Q&A: Final vs finale

Each week here at the Australian Writers’ Centre, we dissect and discuss, contort and retort, ask and gasp at the English language and all its rules, regulations and ridiculousness. It’s a celebration of language, masquerading as a passive-aggressive whinge about words and weirdness. This week, it's the final say on finale…

Q: Hi AWC, there have been a lot of series finales happening lately in TV land.

A: There have indeed.

Q: My question is what’s the difference between a “final” of something and a “finale”?

A: The E on the end.

Q: Oh hardy ha ha. I know that. There must be more to it.

A: We see it with Grand Final vs Grand Finale too.

Q: Yes!

A: Clearly some prefer to use the E and some don’t like it. There’s probably no point going into any detail about the word “final” – we’re all pretty familiar with that one.

Q: Could you go into just a teensy bit of detail?

A: Oh, okay. “Final” turned up on English’s doorstep in the early 1300s direct from Old French, as a lot of words were doing around then thanks to William the Conqueror's victory all the way back in the 1066 Battle of Hastings.

Q: Was that the one where he defeated Happy Healthy Harold the Giraffe?

A: Ummm, not sure a giraffe was involved, but King Harold II did stick his neck out thinking he could protect English from the Norman invasion.

Q: I thought you said his name was William. Who was Norman?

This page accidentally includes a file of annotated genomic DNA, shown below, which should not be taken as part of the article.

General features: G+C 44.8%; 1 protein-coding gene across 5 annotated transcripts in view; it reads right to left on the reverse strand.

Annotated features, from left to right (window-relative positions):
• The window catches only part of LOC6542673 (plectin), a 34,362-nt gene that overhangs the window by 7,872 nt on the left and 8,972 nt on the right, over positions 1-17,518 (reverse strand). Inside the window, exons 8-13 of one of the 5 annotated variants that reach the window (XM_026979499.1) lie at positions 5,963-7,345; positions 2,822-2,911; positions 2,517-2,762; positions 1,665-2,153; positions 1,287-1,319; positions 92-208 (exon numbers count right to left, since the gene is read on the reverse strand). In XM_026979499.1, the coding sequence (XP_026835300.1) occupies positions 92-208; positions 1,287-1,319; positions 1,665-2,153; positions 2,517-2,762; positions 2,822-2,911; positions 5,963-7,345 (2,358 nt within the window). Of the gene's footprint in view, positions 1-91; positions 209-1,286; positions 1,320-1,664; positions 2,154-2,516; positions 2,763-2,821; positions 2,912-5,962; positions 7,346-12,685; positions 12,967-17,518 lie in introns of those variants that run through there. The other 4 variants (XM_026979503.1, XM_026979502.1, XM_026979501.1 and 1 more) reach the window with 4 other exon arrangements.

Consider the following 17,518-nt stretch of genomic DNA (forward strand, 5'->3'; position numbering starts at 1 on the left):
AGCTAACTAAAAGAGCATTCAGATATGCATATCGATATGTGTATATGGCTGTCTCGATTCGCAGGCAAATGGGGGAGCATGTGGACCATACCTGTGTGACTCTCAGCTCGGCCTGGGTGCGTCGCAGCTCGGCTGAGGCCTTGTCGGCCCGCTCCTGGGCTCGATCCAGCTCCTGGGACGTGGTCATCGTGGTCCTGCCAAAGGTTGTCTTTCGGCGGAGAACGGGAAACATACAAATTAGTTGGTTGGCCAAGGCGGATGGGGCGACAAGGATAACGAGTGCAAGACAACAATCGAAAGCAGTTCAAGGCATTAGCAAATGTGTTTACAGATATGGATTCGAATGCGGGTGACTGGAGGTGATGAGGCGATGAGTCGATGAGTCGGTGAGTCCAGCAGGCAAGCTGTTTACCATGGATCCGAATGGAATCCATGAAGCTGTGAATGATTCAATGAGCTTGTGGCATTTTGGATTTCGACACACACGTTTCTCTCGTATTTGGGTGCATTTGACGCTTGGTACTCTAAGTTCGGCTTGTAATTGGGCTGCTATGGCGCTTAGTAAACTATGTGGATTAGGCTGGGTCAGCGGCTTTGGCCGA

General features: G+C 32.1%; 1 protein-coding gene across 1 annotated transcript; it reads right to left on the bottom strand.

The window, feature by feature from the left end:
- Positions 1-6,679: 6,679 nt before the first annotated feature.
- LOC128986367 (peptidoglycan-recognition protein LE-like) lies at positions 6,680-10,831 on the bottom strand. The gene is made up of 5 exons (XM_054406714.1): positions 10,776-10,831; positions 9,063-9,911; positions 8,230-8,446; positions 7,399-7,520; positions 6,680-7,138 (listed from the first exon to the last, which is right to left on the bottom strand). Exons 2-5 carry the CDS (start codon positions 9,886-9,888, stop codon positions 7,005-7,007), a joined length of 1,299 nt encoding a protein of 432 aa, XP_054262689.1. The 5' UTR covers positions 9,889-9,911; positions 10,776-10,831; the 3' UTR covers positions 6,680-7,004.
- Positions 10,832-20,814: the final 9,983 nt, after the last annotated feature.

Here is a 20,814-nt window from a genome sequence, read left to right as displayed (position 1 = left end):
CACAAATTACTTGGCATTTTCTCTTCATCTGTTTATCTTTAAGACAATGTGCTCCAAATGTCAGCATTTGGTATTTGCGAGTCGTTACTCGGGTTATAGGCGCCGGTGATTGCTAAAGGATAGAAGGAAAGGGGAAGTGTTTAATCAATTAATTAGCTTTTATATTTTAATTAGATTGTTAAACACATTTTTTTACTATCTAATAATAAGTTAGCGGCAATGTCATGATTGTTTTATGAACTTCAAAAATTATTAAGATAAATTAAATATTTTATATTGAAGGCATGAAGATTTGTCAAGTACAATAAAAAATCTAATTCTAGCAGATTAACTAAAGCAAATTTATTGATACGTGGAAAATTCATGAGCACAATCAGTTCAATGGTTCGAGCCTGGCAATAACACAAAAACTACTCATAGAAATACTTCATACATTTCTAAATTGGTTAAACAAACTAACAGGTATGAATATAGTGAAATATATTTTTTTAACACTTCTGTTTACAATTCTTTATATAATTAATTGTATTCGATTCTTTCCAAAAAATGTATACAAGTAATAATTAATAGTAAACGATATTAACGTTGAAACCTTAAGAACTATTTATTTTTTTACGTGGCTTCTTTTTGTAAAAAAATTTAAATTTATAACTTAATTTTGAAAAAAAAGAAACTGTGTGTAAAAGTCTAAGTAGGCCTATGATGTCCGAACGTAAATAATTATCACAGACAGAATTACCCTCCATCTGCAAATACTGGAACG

A: People who live in the French area of Normandy are called Normans!

Q: Ooooh, okay, got it. I never realised Norman Gunston was French…

A: Anyway, back to “final” – originally it just meant the last of something. It wasn’t until around 1880 that we got the sporting meaning of a “final”. And that’s where the Grand Finals through the years have come from.

Q: So what’s the difference with a “finale” then?

A: It’s much newer, turning up in the English language from Italian in 1724. Early on, it had strong musical connotations, and from the early 1800s on, “finale” began to be used in wider arts circles as a fancier way of indicating the end of something.

Q: So did “final” and “finale” come from the same place?

A: Yes, both were originally from the Latin “finalis” – meaning “to end”.

Q: Do they both mean the same thing?

A: Well, as a noun, they both essentially do – yet aren’t interchangeable. Also remember that “final” can also be an adjective, such as “the final countdown” whereas “finale” is only a noun.

Q: Okay, sure. But we still haven’t answered why some choose to call a “final” a “finale”…

A: It comes down to a sense of theatre. A “finale”, “grand finale” or “season finale” is typically reserved for the arts – and the very end of a performance of some kind, while a “final” is generally used in a more sporting/competitive context. So while you may have watched the final of Game of Thrones, it was also called the “series finale”.

Q: So it’s just a flourish?

A: Well sure, but many nouns could be described as such if you’re playing that game. And when you play the game of nouns, you win or you die.

Q: Spoilers!

A: Don’t lose your head, there’s nothing spoilery about that. Anyway, there are a few other meanings, such as in Britain, where “finals” are exams (“I’m studying for my finals”).

Q: So is it fair to say that a “finale” is a type of “final”?

A: Yes, that’s a better way to think of it. Both are talking about the end of something, but “finale” references the very end in a theatrical way. Picture feather boas.

Q: And sport is a no-go zone?

A: Well, to clarify – you can use it, but not generally in the name of the event. For example, “the Football World Cup Final was a fitting finale to this month-long tournament” etc.

Q: Got it! Thanks for giving us the final word on finale!

If you have a grammar gripe or punctuation puzzle that you’d like our Q&A to explore, email it to us today!

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